I require a constant interior dialogue in order to keep myself patient, to keep from becoming self-censorious, to keep my flagrant wishing in check. Even talking to myself all the time doesn't stop it. I think of compulsive friends I've known--generally men--the ones who can't keep from straightening a thing put awry in their vicinity. I am not compulsive that way; for the most part I could care less where the things around me are. But my mind does get hold of ideas and hold them tight, keep them obsessively, turn them over and over and around, trying to keep them valid even when they're clearly not, and it's this tendency that my interior dialogues have been trying to override of late. Only: to work so hard at stopping them means that I still have those wrong ideas in play, and it's incredibly, incredibly difficult just to set them aside.
I walked around town today in a fog of my own creation, hearing only the low wrong note that had sounded in me during a conversation I'd just had, hearing it over and over and over, parsing every word of that quiet missing of beats that's happening where harmony should be. I realize now that I carried on this way for a good hour, maybe more--all the time it took me to make my way through back lanes to the big and shiny new John Lewis, all the time it took me to find their gloves and pick a pair to replace the ones I absently left in the cab home from the train station Friday night, all the time I fingered the purple silk dress from the Hobbs window, there for sale on the department store floor, all the time I chose a pillow and pillow cover for my reading chair.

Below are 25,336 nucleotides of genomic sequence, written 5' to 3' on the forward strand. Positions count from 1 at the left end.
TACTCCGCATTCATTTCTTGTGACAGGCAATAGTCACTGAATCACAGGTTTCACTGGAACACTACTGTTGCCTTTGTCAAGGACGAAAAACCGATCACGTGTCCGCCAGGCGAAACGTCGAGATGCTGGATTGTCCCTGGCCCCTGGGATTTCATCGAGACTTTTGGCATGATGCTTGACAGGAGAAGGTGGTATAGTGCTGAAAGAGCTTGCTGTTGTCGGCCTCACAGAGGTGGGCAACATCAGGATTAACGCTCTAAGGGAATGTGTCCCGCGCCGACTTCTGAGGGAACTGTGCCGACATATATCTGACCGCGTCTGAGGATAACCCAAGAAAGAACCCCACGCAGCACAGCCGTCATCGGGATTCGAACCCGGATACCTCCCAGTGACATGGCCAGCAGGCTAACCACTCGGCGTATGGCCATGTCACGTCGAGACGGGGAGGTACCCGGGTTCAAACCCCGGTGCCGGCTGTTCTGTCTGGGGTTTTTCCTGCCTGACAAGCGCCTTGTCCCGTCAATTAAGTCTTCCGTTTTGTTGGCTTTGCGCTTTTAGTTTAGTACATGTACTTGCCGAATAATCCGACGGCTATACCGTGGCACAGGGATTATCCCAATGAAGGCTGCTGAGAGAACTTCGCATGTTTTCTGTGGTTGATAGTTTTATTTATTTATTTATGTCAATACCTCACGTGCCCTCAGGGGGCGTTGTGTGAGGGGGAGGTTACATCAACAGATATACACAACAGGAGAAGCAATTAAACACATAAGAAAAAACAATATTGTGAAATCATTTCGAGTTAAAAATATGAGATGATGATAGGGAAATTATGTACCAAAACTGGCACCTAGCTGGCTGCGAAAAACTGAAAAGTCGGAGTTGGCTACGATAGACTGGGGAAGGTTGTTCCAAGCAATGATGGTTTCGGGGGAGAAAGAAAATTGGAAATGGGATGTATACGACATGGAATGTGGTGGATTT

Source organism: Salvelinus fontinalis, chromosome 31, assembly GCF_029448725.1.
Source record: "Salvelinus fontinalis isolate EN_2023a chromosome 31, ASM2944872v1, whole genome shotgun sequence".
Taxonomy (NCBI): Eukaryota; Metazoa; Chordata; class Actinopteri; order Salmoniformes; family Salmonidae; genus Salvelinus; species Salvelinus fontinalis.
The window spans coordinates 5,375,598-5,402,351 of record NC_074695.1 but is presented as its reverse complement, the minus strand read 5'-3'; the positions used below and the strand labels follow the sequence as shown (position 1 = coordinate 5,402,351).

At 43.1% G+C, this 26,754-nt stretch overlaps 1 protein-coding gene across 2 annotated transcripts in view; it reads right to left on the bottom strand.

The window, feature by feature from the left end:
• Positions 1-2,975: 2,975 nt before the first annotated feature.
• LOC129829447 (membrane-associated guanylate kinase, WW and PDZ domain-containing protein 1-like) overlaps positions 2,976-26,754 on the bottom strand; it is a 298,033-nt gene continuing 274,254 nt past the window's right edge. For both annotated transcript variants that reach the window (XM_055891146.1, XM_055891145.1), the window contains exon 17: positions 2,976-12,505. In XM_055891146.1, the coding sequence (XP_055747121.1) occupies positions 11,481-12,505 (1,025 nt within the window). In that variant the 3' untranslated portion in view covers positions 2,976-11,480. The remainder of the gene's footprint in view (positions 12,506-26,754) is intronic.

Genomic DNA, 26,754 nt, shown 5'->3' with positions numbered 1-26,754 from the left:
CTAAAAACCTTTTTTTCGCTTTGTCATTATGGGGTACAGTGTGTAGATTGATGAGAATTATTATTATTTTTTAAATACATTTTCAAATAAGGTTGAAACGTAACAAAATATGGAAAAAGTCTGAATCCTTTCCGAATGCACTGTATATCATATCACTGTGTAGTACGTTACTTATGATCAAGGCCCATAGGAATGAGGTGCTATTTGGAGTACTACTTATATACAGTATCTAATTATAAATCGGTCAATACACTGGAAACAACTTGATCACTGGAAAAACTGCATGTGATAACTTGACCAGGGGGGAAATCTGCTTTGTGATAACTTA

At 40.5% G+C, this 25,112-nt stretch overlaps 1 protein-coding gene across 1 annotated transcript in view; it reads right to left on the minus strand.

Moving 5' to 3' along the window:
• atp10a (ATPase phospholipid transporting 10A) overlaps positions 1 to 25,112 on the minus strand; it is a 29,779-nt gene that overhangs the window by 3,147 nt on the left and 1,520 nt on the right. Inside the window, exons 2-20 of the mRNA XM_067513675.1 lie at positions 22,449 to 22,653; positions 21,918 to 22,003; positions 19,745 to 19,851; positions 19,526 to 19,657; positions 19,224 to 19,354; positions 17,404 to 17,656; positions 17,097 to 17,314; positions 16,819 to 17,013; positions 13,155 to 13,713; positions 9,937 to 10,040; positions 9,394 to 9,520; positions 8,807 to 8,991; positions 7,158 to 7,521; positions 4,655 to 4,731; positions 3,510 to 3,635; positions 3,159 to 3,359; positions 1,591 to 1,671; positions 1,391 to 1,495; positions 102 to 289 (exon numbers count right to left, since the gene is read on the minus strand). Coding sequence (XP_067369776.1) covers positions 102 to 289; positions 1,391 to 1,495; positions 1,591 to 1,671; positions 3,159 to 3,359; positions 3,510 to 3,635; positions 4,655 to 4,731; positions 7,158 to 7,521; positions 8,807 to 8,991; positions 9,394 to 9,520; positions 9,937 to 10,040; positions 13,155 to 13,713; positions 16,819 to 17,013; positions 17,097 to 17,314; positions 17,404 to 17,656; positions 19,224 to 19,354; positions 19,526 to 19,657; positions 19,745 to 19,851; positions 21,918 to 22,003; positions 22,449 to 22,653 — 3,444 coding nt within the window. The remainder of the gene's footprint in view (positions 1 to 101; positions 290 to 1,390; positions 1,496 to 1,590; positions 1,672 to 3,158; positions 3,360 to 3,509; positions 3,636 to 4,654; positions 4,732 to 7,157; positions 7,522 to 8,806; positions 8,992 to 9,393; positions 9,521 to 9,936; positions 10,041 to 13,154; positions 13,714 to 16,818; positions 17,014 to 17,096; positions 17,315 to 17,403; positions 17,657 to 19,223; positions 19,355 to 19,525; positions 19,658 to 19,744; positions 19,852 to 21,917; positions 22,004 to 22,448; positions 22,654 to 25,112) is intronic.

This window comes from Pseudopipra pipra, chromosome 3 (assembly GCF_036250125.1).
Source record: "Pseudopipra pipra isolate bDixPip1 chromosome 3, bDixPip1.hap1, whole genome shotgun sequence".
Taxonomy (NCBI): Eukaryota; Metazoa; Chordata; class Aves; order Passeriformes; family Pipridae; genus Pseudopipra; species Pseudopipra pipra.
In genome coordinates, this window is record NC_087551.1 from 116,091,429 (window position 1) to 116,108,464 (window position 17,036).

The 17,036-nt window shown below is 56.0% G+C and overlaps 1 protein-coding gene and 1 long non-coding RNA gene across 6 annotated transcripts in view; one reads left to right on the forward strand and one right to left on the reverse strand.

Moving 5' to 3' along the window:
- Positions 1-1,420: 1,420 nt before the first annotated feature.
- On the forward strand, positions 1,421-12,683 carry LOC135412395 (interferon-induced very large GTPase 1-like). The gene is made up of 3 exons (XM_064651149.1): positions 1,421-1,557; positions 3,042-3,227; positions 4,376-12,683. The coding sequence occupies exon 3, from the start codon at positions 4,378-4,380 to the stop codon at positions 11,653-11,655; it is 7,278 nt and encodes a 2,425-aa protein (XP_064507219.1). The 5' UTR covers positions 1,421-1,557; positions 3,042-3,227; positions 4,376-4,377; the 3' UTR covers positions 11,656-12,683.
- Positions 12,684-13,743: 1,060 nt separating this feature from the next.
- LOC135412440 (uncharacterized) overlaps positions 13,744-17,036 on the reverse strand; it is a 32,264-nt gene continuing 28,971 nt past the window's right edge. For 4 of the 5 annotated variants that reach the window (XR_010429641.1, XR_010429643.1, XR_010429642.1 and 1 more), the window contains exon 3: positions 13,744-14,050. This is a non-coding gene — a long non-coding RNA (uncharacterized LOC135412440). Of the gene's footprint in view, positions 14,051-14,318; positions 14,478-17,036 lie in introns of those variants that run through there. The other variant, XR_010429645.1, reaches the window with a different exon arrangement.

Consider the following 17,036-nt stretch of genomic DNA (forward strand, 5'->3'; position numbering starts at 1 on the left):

It quieted a little by the time I reached the music store, picked out a book of scales and a book of manuscript paper, made my way out into the darkening side road, tried to figure out from the falling light just what time it was.
But it didn't stop altogether until I heard the man on Clare Bridge, the ripple of bass notes running up from his silhouette. It was dark enough by then--though it was only, I could see by the Clare clock, 4:40--that at first all I knew was sourceless sound. I had heard the notes while I was still in the college's court; I slowed down as I emerged between the court and the bridge, pausing in hopes that they'd sound again. And they did, and I followed them and found him. From where I was, he was ageless, maybe an undergraduate, maybe not, and rather than walk further and risk his stopping, I stayed in shadow where I was, took pictures of the tree, another tree I've come to love, pretended to be looking out toward the river
when actually I was rapt and reaching for a wordless note to leave with him, one I didn't find, didn't need because someone he knew walked up, stopped his evening song by greeting him, brought him back to the speech of familiars. And so it was that as I passed I didn't even smile.
Today was like that. When I finally had the chance to practice my own music, it was all I could do to quiet my head enough to be with what I was playing. There's so much I continue not to understand, so much that seems likely to remain utterly beyond comprehensibility, that sometimes I can't stand it.